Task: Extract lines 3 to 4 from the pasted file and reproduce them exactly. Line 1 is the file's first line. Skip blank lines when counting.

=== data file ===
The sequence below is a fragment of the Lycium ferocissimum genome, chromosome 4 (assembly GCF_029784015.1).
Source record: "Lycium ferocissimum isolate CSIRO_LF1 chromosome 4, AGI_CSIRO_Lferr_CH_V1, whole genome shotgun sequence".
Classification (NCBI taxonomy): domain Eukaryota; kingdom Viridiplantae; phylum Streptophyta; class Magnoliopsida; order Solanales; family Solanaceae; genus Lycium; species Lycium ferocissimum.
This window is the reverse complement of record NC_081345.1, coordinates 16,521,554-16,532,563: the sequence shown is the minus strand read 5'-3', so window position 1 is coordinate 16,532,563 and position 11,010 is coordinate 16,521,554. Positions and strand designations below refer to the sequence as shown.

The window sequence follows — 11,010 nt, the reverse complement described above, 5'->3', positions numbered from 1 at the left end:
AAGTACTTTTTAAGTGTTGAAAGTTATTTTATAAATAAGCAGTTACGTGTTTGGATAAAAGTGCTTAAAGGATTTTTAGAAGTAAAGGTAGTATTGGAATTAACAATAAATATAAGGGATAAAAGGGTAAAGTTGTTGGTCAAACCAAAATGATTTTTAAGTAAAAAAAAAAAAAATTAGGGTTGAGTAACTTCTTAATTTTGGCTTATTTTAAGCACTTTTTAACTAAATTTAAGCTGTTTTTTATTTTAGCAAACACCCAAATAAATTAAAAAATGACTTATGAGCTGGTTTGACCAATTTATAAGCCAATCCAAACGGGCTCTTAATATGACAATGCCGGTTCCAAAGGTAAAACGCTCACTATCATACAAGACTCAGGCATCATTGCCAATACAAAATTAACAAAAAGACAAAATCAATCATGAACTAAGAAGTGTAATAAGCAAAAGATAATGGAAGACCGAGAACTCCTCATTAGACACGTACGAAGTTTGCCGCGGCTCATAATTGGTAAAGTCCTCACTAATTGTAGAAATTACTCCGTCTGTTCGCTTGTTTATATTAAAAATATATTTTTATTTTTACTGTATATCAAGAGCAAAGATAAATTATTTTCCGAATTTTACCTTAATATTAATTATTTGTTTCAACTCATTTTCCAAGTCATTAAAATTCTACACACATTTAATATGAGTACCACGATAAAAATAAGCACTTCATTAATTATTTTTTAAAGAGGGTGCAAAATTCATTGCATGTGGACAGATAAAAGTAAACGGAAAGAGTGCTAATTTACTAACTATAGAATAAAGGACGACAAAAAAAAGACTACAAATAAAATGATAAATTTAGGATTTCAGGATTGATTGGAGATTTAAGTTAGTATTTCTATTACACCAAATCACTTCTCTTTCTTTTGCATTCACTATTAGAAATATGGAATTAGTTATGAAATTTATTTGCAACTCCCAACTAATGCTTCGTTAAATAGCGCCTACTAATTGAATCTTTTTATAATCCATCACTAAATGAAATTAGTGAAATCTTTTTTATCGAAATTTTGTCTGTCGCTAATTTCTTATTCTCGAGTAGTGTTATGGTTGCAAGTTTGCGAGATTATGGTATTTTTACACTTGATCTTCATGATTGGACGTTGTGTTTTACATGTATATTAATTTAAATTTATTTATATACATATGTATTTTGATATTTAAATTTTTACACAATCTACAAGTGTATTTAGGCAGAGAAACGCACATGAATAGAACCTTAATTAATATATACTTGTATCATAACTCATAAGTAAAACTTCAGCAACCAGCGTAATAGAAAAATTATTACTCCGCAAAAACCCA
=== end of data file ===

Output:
Classification (NCBI taxonomy): domain Eukaryota; kingdom Viridiplantae; phylum Streptophyta; class Magnoliopsida; order Solanales; family Solanaceae; genus Lycium; species Lycium ferocissimum.
This window is the reverse complement of record NC_081345.1, coordinates 16,521,554-16,532,563: the sequence shown is the minus strand read 5'-3', so window position 1 is coordinate 16,532,563 and position 11,010 is coordinate 16,521,554. Positions and strand designations below refer to the sequence as shown.